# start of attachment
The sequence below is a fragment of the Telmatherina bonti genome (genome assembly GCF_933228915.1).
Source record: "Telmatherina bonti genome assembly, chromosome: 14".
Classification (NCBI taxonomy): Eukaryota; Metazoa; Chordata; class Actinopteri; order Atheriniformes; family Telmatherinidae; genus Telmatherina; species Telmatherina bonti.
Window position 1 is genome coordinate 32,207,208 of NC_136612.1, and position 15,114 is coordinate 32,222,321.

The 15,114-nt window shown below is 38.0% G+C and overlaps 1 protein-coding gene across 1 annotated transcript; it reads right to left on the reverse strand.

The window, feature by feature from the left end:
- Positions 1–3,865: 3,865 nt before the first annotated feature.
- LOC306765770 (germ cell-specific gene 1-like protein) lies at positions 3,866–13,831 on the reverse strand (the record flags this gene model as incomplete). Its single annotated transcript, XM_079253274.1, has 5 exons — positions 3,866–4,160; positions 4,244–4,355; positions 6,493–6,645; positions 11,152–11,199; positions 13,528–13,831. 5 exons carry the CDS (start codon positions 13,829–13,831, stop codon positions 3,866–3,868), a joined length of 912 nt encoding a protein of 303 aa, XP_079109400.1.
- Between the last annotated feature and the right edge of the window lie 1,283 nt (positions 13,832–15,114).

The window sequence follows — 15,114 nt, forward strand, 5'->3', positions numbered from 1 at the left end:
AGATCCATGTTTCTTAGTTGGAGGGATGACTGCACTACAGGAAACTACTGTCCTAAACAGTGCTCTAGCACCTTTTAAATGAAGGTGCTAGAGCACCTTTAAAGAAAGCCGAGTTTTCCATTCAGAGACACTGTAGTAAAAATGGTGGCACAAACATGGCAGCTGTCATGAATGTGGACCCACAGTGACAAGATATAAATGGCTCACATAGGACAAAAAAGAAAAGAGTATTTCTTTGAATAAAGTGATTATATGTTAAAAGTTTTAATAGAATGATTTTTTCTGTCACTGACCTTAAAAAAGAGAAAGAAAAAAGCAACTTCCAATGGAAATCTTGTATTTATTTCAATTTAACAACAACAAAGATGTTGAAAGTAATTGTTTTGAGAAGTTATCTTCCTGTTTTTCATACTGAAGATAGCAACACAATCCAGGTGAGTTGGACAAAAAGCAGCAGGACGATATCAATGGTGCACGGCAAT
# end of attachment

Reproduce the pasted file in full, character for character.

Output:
The sequence below is a fragment of the Telmatherina bonti genome (genome assembly GCF_933228915.1).
Source record: "Telmatherina bonti genome assembly, chromosome: 14".
Classification (NCBI taxonomy): Eukaryota; Metazoa; Chordata; class Actinopteri; order Atheriniformes; family Telmatherinidae; genus Telmatherina; species Telmatherina bonti.
Window position 1 is genome coordinate 32,207,208 of NC_136612.1, and position 15,114 is coordinate 32,222,321.

The 15,114-nt window shown below is 38.0% G+C and overlaps 1 protein-coding gene across 1 annotated transcript; it reads right to left on the reverse strand.

The window, feature by feature from the left end:
- Positions 1–3,865: 3,865 nt before the first annotated feature.
- LOC306765770 (germ cell-specific gene 1-like protein) lies at positions 3,866–13,831 on the reverse strand (the record flags this gene model as incomplete). Its single annotated transcript, XM_079253274.1, has 5 exons — positions 3,866–4,160; positions 4,244–4,355; positions 6,493–6,645; positions 11,152–11,199; positions 13,528–13,831. 5 exons carry the CDS (start codon positions 13,829–13,831, stop codon positions 3,866–3,868), a joined length of 912 nt encoding a protein of 303 aa, XP_079109400.1.
- Between the last annotated feature and the right edge of the window lie 1,283 nt (positions 13,832–15,114).

The window sequence follows — 15,114 nt, forward strand, 5'->3', positions numbered from 1 at the left end:
AGATCCATGTTTCTTAGTTGGAGGGATGACTGCACTACAGGAAACTACTGTCCTAAACAGTGCTCTAGCACCTTTTAAATGAAGGTGCTAGAGCACCTTTAAAGAAAGCCGAGTTTTCCATTCAGAGACACTGTAGTAAAAATGGTGGCACAAACATGGCAGCTGTCATGAATGTGGACCCACAGTGACAAGATATAAATGGCTCACATAGGACAAAAAAGAAAAGAGTATTTCTTTGAATAAAGTGATTATATGTTAAAAGTTTTAATAGAATGATTTTTTCTGTCACTGACCTTAAAAAAGAGAAAGAAAAAAGCAACTTCCAATGGAAATCTTGTATTTATTTCAATTTAACAACAACAAAGATGTTGAAAGTAATTGTTTTGAGAAGTTATCTTCCTGTTTTTCATACTGAAGATAGCAACACAATCCAGGTGAGTTGGACAAAAAGCAGCAGGACGATATCAATGGTGCACGGCAAT